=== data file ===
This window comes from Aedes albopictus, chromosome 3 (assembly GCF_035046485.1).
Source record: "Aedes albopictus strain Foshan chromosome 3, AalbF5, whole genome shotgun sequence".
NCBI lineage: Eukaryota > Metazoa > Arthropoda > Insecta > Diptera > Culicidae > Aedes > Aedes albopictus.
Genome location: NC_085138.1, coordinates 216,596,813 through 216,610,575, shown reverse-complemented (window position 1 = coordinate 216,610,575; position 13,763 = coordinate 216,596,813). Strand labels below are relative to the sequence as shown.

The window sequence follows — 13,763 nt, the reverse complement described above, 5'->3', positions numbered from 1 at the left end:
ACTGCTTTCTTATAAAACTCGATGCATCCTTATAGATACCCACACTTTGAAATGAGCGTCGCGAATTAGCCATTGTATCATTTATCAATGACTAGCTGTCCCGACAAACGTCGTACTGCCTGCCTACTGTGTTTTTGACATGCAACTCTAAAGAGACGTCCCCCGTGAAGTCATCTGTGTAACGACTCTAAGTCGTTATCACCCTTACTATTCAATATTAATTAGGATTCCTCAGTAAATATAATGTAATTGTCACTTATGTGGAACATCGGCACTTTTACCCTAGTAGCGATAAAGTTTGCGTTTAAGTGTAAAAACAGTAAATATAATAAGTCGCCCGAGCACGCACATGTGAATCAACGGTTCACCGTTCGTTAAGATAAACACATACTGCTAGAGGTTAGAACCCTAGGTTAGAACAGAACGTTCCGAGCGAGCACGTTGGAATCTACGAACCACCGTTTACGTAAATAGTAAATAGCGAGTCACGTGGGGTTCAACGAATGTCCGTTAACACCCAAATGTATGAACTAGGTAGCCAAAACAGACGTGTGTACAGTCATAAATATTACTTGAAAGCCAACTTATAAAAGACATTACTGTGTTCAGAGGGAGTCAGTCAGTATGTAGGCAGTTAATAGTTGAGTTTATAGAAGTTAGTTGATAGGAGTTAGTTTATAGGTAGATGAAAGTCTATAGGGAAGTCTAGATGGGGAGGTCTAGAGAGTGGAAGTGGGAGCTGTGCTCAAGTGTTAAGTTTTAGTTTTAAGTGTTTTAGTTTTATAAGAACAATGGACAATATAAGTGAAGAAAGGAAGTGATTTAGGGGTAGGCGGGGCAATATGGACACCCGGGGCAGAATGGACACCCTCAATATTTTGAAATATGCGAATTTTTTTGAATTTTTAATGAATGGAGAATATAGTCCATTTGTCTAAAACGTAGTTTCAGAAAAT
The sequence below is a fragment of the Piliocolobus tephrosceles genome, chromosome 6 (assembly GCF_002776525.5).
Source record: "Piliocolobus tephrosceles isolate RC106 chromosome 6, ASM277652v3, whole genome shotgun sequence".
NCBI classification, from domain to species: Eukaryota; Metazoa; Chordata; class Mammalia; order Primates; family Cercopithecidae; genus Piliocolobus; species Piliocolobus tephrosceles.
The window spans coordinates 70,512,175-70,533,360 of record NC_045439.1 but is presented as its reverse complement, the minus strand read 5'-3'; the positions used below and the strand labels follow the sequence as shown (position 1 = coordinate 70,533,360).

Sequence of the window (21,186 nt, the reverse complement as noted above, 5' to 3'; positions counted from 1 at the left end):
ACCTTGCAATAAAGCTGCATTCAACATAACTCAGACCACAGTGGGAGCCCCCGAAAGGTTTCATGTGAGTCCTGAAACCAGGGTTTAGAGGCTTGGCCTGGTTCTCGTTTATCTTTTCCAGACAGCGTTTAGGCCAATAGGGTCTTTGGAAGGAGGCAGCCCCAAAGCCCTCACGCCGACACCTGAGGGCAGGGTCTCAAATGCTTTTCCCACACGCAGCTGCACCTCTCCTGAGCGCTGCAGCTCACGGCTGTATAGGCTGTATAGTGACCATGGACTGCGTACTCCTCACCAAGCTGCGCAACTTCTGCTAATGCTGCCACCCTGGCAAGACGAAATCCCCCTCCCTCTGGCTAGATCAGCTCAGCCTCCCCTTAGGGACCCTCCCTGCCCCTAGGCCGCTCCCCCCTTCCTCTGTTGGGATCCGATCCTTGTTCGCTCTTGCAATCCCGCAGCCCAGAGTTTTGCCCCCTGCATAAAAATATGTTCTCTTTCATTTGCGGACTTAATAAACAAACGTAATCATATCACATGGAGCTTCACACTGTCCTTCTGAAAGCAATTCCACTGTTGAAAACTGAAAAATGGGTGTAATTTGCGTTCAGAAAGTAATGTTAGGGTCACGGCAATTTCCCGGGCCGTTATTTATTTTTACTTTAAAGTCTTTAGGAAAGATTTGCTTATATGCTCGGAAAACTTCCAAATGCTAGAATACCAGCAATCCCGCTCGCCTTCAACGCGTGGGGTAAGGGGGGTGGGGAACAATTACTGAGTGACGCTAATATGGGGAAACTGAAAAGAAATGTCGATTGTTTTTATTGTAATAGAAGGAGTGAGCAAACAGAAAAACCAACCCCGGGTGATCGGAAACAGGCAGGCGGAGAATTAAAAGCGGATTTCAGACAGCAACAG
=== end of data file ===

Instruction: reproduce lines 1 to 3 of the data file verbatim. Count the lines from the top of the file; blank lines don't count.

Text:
This window comes from Aedes albopictus, chromosome 3 (assembly GCF_035046485.1).
Source record: "Aedes albopictus strain Foshan chromosome 3, AalbF5, whole genome shotgun sequence".
NCBI lineage: Eukaryota > Metazoa > Arthropoda > Insecta > Diptera > Culicidae > Aedes > Aedes albopictus.